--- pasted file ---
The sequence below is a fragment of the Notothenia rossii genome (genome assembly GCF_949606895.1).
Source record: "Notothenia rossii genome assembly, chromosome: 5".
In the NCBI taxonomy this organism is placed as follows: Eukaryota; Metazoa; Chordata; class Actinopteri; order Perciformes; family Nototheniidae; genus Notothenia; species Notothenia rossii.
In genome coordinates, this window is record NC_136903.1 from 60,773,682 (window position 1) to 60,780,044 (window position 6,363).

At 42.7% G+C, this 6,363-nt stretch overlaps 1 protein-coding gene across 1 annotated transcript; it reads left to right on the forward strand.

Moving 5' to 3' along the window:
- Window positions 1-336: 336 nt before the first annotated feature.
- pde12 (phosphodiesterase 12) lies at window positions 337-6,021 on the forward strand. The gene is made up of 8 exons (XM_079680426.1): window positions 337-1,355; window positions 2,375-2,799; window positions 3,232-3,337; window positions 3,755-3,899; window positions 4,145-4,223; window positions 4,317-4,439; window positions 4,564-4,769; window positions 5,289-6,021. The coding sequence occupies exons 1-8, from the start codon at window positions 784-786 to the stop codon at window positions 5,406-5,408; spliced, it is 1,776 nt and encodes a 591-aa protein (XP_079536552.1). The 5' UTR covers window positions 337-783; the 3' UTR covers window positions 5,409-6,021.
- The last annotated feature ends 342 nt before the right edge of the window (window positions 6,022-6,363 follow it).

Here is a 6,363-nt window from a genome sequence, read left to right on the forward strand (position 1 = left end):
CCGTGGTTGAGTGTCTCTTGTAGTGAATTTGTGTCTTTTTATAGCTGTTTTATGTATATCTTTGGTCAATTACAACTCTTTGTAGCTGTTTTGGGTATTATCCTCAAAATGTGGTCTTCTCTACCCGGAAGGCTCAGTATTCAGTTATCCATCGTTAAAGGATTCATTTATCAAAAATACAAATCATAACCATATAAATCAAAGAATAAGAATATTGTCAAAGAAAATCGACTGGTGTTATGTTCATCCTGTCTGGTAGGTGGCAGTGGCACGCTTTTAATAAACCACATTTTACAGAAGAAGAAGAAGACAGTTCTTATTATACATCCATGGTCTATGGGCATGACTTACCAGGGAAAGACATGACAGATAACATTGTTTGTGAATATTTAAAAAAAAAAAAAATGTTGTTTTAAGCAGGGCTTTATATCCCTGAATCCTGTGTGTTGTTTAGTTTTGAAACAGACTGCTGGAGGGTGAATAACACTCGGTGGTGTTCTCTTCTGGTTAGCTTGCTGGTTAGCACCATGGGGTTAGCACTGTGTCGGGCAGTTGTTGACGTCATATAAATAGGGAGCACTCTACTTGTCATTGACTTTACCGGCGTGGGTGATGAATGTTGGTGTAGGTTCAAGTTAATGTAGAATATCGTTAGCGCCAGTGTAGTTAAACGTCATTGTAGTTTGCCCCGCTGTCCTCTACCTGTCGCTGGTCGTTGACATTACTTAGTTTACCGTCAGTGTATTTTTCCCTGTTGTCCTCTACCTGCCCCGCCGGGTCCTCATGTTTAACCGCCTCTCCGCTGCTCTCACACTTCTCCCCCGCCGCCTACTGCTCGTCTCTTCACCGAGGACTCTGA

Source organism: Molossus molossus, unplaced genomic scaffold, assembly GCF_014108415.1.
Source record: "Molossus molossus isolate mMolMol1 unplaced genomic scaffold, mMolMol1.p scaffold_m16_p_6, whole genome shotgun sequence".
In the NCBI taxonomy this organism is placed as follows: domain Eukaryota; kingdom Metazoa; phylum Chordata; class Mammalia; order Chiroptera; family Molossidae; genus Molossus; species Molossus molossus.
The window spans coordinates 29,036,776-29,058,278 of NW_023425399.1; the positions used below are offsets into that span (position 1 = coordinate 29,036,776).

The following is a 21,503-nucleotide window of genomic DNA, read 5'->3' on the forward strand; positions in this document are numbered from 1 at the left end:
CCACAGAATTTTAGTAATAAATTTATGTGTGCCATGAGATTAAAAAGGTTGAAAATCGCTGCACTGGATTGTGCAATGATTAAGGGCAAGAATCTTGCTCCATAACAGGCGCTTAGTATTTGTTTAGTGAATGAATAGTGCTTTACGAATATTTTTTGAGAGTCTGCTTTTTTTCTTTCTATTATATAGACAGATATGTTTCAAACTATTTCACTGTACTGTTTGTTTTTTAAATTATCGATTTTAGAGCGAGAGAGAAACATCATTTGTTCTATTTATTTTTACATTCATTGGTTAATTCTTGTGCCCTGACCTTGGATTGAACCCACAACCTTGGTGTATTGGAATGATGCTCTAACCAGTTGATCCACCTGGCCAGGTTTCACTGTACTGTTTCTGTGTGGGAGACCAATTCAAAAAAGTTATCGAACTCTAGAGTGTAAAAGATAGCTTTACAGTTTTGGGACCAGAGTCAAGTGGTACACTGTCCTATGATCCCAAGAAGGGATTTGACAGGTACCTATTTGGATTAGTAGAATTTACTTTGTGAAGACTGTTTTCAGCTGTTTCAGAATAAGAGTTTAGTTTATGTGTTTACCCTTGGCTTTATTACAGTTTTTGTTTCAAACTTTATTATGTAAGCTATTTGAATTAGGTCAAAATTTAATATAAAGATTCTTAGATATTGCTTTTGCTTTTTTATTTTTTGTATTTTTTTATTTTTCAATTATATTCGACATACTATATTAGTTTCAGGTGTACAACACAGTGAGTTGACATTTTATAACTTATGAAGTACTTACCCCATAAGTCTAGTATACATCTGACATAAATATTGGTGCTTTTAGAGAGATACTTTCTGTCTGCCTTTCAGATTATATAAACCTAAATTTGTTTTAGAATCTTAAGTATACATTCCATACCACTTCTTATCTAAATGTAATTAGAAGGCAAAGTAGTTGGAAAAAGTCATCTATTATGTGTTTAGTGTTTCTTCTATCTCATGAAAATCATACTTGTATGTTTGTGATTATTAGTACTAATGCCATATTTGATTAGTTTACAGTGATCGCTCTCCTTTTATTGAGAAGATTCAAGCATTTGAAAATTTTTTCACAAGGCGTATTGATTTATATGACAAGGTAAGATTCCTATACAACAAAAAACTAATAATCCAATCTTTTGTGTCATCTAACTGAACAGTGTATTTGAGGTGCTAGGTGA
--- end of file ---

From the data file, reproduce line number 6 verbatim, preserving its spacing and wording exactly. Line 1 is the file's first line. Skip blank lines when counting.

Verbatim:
Moving 5' to 3' along the window: